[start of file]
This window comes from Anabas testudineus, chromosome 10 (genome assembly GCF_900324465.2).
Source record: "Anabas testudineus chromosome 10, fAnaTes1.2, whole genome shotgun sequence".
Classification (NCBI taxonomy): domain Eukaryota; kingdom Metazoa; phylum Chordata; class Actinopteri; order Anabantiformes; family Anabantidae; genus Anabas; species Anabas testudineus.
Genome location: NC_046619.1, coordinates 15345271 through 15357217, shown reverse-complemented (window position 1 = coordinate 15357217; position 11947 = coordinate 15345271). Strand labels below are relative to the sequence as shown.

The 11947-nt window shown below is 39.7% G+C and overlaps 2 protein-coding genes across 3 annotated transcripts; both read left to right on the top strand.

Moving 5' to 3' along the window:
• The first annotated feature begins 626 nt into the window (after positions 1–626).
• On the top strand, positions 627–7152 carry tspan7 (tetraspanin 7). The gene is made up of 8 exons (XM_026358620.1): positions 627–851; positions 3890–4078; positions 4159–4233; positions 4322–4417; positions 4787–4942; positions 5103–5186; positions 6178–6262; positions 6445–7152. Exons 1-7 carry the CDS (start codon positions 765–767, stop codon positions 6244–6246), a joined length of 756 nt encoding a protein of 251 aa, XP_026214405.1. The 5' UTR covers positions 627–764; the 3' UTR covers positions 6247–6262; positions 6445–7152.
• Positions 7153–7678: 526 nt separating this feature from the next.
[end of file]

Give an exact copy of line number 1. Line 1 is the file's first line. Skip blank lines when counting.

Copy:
This window comes from Anabas testudineus, chromosome 10 (genome assembly GCF_900324465.2).